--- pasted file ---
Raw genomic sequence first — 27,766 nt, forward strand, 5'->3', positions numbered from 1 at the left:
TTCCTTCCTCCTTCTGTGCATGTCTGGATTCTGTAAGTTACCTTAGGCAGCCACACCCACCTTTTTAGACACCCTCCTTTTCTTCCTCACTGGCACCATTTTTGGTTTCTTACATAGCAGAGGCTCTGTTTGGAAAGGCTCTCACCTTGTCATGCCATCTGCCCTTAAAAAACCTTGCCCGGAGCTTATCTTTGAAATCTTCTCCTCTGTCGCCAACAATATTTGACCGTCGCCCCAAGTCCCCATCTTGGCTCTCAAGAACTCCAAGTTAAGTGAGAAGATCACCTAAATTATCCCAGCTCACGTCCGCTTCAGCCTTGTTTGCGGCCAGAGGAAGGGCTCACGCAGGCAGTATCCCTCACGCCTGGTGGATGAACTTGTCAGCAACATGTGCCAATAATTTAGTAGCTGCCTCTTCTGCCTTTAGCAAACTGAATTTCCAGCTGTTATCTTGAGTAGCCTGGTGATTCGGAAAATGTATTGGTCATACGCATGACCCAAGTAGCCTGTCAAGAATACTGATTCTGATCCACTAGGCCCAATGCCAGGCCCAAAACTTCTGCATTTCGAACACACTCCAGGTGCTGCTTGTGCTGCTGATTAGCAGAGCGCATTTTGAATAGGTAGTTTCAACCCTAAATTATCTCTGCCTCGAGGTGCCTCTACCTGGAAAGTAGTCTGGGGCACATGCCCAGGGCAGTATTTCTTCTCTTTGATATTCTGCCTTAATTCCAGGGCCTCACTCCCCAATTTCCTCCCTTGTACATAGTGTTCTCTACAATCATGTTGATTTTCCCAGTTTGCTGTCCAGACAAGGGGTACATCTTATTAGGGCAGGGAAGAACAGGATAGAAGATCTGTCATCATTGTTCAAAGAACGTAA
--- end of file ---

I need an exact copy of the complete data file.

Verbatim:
Raw genomic sequence first — 27,766 nt, forward strand, 5'->3', positions numbered from 1 at the left:
TTCCTTCCTCCTTCTGTGCATGTCTGGATTCTGTAAGTTACCTTAGGCAGCCACACCCACCTTTTTAGACACCCTCCTTTTCTTCCTCACTGGCACCATTTTTGGTTTCTTACATAGCAGAGGCTCTGTTTGGAAAGGCTCTCACCTTGTCATGCCATCTGCCCTTAAAAAACCTTGCCCGGAGCTTATCTTTGAAATCTTCTCCTCTGTCGCCAACAATATTTGACCGTCGCCCCAAGTCCCCATCTTGGCTCTCAAGAACTCCAAGTTAAGTGAGAAGATCACCTAAATTATCCCAGCTCACGTCCGCTTCAGCCTTGTTTGCGGCCAGAGGAAGGGCTCACGCAGGCAGTATCCCTCACGCCTGGTGGATGAACTTGTCAGCAACATGTGCCAATAATTTAGTAGCTGCCTCTTCTGCCTTTAGCAAACTGAATTTCCAGCTGTTATCTTGAGTAGCCTGGTGATTCGGAAAATGTATTGGTCATACGCATGACCCAAGTAGCCTGTCAAGAATACTGATTCTGATCCACTAGGCCCAATGCCAGGCCCAAAACTTCTGCATTTCGAACACACTCCAGGTGCTGCTTGTGCTGCTGATTAGCAGAGCGCATTTTGAATAGGTAGTTTCAACCCTAAATTATCTCTGCCTCGAGGTGCCTCTACCTGGAAAGTAGTCTGGGGCACATGCCCAGGGCAGTATTTCTTCTCTTTGATATTCTGCCTTAATTCCAGGGCCTCACTCCCCAATTTCCTCCCTTGTACATAGTGTTCTCTACAATCATGTTGATTTTCCCAGTTTGCTGTCCAGACAAGGGGTACATCTTATTAGGGCAGGGAAGAACAGGATAGAAGATCTGTCATCATTGTTCAAAGAACGTAA